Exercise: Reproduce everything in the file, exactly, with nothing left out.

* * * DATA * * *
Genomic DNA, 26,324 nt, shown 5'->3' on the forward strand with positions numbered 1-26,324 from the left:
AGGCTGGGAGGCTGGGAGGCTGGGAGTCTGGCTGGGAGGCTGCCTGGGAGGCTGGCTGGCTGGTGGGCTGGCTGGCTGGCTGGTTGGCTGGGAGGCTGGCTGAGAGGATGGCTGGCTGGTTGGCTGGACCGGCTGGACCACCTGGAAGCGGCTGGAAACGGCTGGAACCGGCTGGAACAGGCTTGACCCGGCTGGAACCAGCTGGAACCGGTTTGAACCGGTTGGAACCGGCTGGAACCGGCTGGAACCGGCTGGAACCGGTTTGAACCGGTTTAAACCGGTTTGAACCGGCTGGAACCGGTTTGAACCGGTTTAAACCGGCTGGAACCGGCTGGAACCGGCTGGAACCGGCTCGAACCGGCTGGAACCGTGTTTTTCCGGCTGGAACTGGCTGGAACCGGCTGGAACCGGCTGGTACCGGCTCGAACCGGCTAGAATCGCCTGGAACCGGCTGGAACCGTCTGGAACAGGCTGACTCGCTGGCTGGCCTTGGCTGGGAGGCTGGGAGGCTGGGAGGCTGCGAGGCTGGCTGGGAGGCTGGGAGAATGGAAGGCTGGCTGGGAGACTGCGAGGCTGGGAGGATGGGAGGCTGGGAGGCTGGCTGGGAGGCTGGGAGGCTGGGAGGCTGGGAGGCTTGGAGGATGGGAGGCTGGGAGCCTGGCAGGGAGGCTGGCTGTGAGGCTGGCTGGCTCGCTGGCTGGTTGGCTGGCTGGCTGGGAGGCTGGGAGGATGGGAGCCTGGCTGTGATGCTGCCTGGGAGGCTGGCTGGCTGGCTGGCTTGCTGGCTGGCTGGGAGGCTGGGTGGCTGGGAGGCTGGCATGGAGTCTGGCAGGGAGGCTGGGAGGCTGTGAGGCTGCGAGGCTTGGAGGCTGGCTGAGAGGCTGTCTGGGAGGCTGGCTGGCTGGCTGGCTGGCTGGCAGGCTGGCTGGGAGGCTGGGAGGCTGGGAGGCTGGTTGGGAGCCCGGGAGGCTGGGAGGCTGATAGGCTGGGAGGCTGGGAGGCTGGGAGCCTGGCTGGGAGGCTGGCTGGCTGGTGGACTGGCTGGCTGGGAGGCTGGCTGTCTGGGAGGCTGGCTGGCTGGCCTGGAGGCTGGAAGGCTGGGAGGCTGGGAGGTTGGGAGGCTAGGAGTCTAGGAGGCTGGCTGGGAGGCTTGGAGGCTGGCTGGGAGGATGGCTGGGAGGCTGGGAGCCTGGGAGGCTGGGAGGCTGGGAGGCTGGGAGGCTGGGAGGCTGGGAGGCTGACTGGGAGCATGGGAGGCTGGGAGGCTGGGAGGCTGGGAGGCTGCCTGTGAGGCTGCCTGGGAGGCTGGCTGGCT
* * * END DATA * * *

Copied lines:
Genomic DNA, 26,324 nt, shown 5'->3' on the forward strand with positions numbered 1-26,324 from the left:
AGGCTGGGAGGCTGGGAGGCTGGGAGTCTGGCTGGGAGGCTGCCTGGGAGGCTGGCTGGCTGGTGGGCTGGCTGGCTGGCTGGTTGGCTGGGAGGCTGGCTGAGAGGATGGCTGGCTGGTTGGCTGGACCGGCTGGACCACCTGGAAGCGGCTGGAAACGGCTGGAACCGGCTGGAACAGGCTTGACCCGGCTGGAACCAGCTGGAACCGGTTTGAACCGGTTGGAACCGGCTGGAACCGGCTGGAACCGGCTGGAACCGGTTTGAACCGGTTTAAACCGGTTTGAACCGGCTGGAACCGGTTTGAACCGGTTTAAACCGGCTGGAACCGGCTGGAACCGGCTGGAACCGGCTCGAACCGGCTGGAACCGTGTTTTTCCGGCTGGAACTGGCTGGAACCGGCTGGAACCGGCTGGTACCGGCTCGAACCGGCTAGAATCGCCTGGAACCGGCTGGAACCGTCTGGAACAGGCTGACTCGCTGGCTGGCCTTGGCTGGGAGGCTGGGAGGCTGGGAGGCTGCGAGGCTGGCTGGGAGGCTGGGAGAATGGAAGGCTGGCTGGGAGACTGCGAGGCTGGGAGGATGGGAGGCTGGGAGGCTGGCTGGGAGGCTGGGAGGCTGGGAGGCTGGGAGGCTTGGAGGATGGGAGGCTGGGAGCCTGGCAGGGAGGCTGGCTGTGAGGCTGGCTGGCTCGCTGGCTGGTTGGCTGGCTGGCTGGGAGGCTGGGAGGATGGGAGCCTGGCTGTGATGCTGCCTGGGAGGCTGGCTGGCTGGCTGGCTTGCTGGCTGGCTGGGAGGCTGGGTGGCTGGGAGGCTGGCATGGAGTCTGGCAGGGAGGCTGGGAGGCTGTGAGGCTGCGAGGCTTGGAGGCTGGCTGAGAGGCTGTCTGGGAGGCTGGCTGGCTGGCTGGCTGGCTGGCAGGCTGGCTGGGAGGCTGGGAGGCTGGGAGGCTGGTTGGGAGCCCGGGAGGCTGGGAGGCTGATAGGCTGGGAGGCTGGGAGGCTGGGAGCCTGGCTGGGAGGCTGGCTGGCTGGTGGACTGGCTGGCTGGGAGGCTGGCTGTCTGGGAGGCTGGCTGGCTGGCCTGGAGGCTGGAAGGCTGGGAGGCTGGGAGGTTGGGAGGCTAGGAGTCTAGGAGGCTGGCTGGGAGGCTTGGAGGCTGGCTGGGAGGATGGCTGGGAGGCTGGGAGCCTGGGAGGCTGGGAGGCTGGGAGGCTGGGAGGCTGGGAGGCTGGGAGGCTGACTGGGAGCATGGGAGGCTGGGAGGCTGGGAGGCTGGGAGGCTGCCTGTGAGGCTGCCTGGGAGGCTGGCTGGCT